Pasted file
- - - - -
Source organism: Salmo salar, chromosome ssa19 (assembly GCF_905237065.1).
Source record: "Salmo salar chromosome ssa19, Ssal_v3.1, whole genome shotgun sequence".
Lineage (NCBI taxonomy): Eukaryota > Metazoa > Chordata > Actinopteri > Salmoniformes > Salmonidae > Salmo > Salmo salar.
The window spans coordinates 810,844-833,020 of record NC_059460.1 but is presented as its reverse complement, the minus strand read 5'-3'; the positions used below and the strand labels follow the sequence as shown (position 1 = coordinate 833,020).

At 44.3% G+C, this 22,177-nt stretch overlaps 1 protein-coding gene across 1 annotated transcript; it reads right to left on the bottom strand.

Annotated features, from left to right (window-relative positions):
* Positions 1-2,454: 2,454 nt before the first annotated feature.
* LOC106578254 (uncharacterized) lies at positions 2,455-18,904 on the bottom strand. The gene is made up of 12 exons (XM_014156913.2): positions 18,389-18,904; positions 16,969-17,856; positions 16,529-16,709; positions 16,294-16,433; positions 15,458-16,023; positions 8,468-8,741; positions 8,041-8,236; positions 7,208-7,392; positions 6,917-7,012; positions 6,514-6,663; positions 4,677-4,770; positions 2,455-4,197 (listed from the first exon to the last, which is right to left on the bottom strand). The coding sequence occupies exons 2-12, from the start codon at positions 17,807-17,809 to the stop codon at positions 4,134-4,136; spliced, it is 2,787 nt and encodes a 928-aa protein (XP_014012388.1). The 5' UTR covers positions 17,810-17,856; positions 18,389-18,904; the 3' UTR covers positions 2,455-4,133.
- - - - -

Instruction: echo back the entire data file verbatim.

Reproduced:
Source organism: Salmo salar, chromosome ssa19 (assembly GCF_905237065.1).
Source record: "Salmo salar chromosome ssa19, Ssal_v3.1, whole genome shotgun sequence".
Lineage (NCBI taxonomy): Eukaryota > Metazoa > Chordata > Actinopteri > Salmoniformes > Salmonidae > Salmo > Salmo salar.
The window spans coordinates 810,844-833,020 of record NC_059460.1 but is presented as its reverse complement, the minus strand read 5'-3'; the positions used below and the strand labels follow the sequence as shown (position 1 = coordinate 833,020).

At 44.3% G+C, this 22,177-nt stretch overlaps 1 protein-coding gene across 1 annotated transcript; it reads right to left on the bottom strand.

Annotated features, from left to right (window-relative positions):
* Positions 1-2,454: 2,454 nt before the first annotated feature.
* LOC106578254 (uncharacterized) lies at positions 2,455-18,904 on the bottom strand. The gene is made up of 12 exons (XM_014156913.2): positions 18,389-18,904; positions 16,969-17,856; positions 16,529-16,709; positions 16,294-16,433; positions 15,458-16,023; positions 8,468-8,741; positions 8,041-8,236; positions 7,208-7,392; positions 6,917-7,012; positions 6,514-6,663; positions 4,677-4,770; positions 2,455-4,197 (listed from the first exon to the last, which is right to left on the bottom strand). The coding sequence occupies exons 2-12, from the start codon at positions 17,807-17,809 to the stop codon at positions 4,134-4,136; spliced, it is 2,787 nt and encodes a 928-aa protein (XP_014012388.1). The 5' UTR covers positions 17,810-17,856; positions 18,389-18,904; the 3' UTR covers positions 2,455-4,133.